For this reason, Morgan has made it her mission to evoke change: “To my black fans, I have now made it my purpose to fight for us. To the six-year-old me who had no role model that looked like me on TV. This is for you. We aren’t your token black non-dimensional characters. This is being black in Hollywood. I will fight for YOU.”

https://twitter.com/VanessaMorgan/status/1268231377679417347?s=20

Toni isn’t the only character suffering as the writers seem to struggle to find story arcs for many characters outside of the core four, but it happens more often to the female character than it does to someone like Kevin Keller or Reggie, two characters we’ve seen the series attempt to integrate into the storyline as much as they can.

This isn’t the first time the series has struggled to write storylines for a woman of color as the same thing happened to Ashleigh Murray, who plays/played Josie McCoy on the series for several seasons. Despite having her own musical group in high school, Josie and the Pussycats, there never seemed to be a compelling storyline for Josie, the character which many argue was the strongest, most realistic, and most grounded. It was a shame, and thankfully, the TV powers that be pushed her towards the Riverdale spinoff, Katy Keene, where she gets the shine equally amongst her diverse counterparts. That series is still led by a heterosexual white woman, but the representation on the series far outweighs that of Riverdale.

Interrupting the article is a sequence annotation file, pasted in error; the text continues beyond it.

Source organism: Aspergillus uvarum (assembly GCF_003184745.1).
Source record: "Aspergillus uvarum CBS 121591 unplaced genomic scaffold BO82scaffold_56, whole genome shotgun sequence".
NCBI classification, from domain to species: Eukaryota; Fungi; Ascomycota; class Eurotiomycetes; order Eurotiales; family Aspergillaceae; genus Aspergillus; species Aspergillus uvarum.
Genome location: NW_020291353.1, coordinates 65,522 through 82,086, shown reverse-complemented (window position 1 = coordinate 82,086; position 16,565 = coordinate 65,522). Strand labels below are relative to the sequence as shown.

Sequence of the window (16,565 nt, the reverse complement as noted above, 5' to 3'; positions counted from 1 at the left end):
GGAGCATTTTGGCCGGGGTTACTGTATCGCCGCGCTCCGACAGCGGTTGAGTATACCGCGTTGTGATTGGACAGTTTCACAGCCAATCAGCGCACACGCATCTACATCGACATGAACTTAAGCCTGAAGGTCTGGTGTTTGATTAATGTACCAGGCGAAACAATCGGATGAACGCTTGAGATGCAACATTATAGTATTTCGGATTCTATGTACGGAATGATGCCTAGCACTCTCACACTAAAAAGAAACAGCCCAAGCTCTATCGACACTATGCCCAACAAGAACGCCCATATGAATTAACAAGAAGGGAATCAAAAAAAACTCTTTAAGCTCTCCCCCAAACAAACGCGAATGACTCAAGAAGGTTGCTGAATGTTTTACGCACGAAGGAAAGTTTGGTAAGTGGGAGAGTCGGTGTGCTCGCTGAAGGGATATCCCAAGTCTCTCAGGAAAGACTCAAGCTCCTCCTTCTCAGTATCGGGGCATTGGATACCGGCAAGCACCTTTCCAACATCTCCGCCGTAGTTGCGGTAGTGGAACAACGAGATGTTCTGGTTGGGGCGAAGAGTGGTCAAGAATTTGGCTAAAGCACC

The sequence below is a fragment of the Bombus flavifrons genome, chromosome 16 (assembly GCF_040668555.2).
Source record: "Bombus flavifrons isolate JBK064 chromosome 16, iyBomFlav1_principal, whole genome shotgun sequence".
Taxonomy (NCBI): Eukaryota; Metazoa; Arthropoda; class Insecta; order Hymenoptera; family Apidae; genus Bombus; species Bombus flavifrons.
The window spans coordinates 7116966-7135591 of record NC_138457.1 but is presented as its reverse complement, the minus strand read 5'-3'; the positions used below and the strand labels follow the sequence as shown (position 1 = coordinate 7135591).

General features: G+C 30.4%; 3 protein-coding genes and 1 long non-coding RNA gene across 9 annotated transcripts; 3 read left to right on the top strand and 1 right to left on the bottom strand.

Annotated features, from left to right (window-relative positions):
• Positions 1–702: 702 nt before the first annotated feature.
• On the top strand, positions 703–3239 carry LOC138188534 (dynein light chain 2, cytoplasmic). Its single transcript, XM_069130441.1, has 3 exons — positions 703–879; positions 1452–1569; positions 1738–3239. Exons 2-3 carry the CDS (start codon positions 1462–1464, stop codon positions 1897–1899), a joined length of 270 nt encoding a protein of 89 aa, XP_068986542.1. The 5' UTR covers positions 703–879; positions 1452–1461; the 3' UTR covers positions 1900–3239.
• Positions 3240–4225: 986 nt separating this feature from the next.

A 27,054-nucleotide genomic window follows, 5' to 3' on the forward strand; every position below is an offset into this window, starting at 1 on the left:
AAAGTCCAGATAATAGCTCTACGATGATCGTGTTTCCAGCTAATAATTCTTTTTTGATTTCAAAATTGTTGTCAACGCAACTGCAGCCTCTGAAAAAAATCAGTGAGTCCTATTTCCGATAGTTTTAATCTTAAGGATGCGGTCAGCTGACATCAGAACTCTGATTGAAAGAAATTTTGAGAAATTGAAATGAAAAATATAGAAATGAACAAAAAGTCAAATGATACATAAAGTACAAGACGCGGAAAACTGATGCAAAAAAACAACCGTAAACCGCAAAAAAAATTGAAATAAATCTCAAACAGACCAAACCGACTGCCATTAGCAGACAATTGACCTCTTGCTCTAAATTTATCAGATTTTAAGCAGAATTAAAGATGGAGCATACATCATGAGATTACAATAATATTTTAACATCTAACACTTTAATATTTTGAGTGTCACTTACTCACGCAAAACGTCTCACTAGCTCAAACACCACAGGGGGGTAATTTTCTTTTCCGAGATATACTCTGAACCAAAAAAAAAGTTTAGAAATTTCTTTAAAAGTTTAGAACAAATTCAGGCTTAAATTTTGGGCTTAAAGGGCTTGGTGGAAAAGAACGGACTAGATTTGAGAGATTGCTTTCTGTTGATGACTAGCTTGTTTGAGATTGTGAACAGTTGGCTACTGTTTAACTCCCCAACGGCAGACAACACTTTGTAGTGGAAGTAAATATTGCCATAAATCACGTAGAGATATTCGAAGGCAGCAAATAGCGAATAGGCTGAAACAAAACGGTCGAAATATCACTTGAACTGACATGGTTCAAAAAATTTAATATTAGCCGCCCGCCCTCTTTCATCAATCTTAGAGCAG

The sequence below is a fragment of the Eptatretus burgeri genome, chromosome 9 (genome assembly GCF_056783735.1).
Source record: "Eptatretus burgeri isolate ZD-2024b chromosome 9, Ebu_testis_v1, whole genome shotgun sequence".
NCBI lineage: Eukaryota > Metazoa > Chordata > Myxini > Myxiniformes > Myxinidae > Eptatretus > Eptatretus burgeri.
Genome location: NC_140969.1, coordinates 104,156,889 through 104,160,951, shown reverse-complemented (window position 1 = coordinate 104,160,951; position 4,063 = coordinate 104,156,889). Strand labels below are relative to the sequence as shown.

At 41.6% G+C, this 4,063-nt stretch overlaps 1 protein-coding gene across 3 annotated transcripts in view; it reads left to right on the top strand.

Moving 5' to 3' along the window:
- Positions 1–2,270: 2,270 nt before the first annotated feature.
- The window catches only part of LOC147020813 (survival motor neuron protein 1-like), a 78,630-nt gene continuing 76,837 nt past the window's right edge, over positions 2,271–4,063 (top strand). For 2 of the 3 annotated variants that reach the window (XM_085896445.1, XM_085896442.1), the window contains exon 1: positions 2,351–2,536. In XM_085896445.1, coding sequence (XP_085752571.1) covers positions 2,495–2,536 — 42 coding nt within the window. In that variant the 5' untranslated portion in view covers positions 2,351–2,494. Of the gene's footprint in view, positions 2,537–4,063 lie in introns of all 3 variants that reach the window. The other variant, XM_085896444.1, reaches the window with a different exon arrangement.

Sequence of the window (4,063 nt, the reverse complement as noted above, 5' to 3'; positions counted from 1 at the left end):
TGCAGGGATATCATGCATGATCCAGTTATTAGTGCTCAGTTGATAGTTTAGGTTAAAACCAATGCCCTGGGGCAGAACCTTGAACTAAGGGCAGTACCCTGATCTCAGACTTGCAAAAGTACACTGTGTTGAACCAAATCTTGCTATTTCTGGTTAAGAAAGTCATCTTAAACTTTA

Katy Keene Mama Said Review

Katy Keene/ The CW

Murray has gotten to shine and be included in the cast the way she’s always been meant to; she’s no longer a sidekick to meet a quota.

Murray supported Morgan writing, “These are the ways we can implement real change. The beginnings of concrete conversations and plans of action that will mold our future for the better. We are not asking for special treatment. We are asking for equal treatment.”

Morgan’s statements came on the heels of a since-deleted comment that claimed Murray was written off the series because she was a “diva” who refused to share the screen with others.